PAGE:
Kerry, who is Catholic, told TIME in a statement that religious engagement on the issue will help spur agreement at the upcoming United Nations Climate Change Conference in Paris.

The Pope’s powerful encyclical calls for a common response to the critical threat climate change poses to our common home. His plea for all religions to work together reflects the urgency of the challenge. The faith community – in the United States and abroad – has a long history of environmental stewardship and aiding the poor, and Pope Francis has thoughtfully applied those same values to the very real threat our planet is facing today. The devastating impacts of climate change – like heat waves, damaging floods, coastal sea level rise and historic droughts – are already taking place, threatening the habitat all humans and other creatures depend on to survive. We have a responsibility to meet this challenge and prevent the worst impacts. As stewards of our planet, we can all work together to manage our resources sustainably and ensure that the poorest among us are resilient to climate change. We have the overwhelming body of peer-reviewed science to show us what is causing this problem, and we are equipped with the tools and resources to begin solving it. Engagement on this issue from a wide range of voices is all the more important as we strive to reach a global climate agreement this December in Paris.

Assistant Secretary of State for International Organization Affairs Sheba Crocker met with Vatican officials, including the Holy See’s Undersecretary for Relations with States Antoine Camilleri, on May 26 at the Holy See to discuss climate change and Pope Francis’ 2015 Development goals.

“When he speaks on issues—whether it’s on climate change, alleviating poverty, or peace and security issues—it just has a real resonance and that’s something that we find incredibly useful,” Crocker says. “It’s so important for Pope Francis to be speaking in the way that he is—with such a clear voice. He brings such a moral authority to these questions, and his voice resonates in a way throughout the world, which we think provides him with crucial impetus—both political and moral—to help us reach an agreement in Paris at the end of the year.”

It’s another sign that the Obama administration is hoping to leverage Pope Francis’ efforts on shared commitments, especially in advance of his upcoming trip to the U.S. In September. “We have really renewed energy—strong leadership from the United States, but also countries from around the world, and I think real dedication and commitment to try to reach a durable agreement in Paris, which is the historic step, obviously, at the end of this year,” Crocker tells TIME. “It’s a top priority for the administration.”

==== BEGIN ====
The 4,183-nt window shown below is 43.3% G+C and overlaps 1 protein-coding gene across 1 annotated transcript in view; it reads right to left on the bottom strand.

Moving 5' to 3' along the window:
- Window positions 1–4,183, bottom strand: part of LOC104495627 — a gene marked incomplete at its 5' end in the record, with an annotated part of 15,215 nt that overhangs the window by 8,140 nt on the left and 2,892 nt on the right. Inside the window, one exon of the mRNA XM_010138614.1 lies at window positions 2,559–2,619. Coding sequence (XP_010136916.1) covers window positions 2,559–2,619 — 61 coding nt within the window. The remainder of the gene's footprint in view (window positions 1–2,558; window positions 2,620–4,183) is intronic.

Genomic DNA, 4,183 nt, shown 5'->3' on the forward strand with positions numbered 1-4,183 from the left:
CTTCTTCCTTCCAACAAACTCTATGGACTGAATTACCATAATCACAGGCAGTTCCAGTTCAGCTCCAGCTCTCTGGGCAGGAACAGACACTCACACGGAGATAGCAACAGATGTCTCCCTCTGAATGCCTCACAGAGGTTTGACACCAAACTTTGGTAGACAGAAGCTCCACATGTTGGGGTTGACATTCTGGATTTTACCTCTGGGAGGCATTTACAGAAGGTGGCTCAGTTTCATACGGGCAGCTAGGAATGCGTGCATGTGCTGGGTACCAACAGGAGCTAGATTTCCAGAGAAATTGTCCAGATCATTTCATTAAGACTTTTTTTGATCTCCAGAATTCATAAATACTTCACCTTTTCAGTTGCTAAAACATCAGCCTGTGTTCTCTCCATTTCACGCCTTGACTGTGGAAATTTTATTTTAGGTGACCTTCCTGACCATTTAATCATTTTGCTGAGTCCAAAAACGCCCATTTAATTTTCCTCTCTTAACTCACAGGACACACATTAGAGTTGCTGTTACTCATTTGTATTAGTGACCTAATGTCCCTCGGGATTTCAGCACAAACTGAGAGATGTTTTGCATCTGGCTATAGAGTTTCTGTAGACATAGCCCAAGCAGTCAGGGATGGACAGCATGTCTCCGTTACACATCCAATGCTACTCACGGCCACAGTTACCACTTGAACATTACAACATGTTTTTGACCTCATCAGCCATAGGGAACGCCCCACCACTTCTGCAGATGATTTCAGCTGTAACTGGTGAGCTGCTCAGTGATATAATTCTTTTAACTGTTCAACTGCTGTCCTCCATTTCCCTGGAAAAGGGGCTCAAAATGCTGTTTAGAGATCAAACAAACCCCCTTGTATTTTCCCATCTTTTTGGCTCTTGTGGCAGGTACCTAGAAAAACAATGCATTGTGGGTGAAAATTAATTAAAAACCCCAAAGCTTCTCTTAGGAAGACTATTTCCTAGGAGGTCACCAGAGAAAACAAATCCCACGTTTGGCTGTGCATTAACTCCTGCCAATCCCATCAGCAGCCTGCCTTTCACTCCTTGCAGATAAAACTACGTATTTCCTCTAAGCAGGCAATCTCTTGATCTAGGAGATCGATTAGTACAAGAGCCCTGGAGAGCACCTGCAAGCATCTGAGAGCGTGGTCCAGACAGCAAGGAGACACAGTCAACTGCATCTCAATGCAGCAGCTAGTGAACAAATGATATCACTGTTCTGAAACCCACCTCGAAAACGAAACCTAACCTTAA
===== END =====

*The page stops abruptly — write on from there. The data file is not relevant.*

U.S. Ambassador to the Holy See Ken Hackett was at the Vatican press conference Thursday morning for the encyclical’s release.

TIME faith

Exclusive: Patriarch Bartholomew on Pope Francis’ Climate Encyclical

Pope Francis (L) and Ecumenical Patriarch Bartholomew I of Constantinople speak to the faithful after the Divine Liturgy at the Ecumenical Patriarchate on November 30, 2014 in in Istanbul.
Gokhan Tan—Getty Images Pope Francis (L) and Ecumenical Patriarch Bartholomew I of Constantinople speak to the faithful after the Divine Liturgy at the Ecumenical Patriarchate on November 30, 2014 in in Istanbul.

Bartholomew, 270th Archbishop of Constantinople-New Rome and Ecumenical Patriarch, is spiritual leader to 300 million Orthodox Christians throughout the world.

Ecology, Economy and Ecumenism

In a series of seminars organized between 1994 and 1998 on the island of Halki off the coast of Istanbul in Turkey, we drew attention to the close connection between ecology and economy. Both terms share the Greek root oikos, which signifies “home.” It therefore came as no surprise to us that our beloved brother Francis of Rome opens his encyclical, which is being released today in the New Synod Hall of the Vatican, with a reference to God’s creation as “our common home.”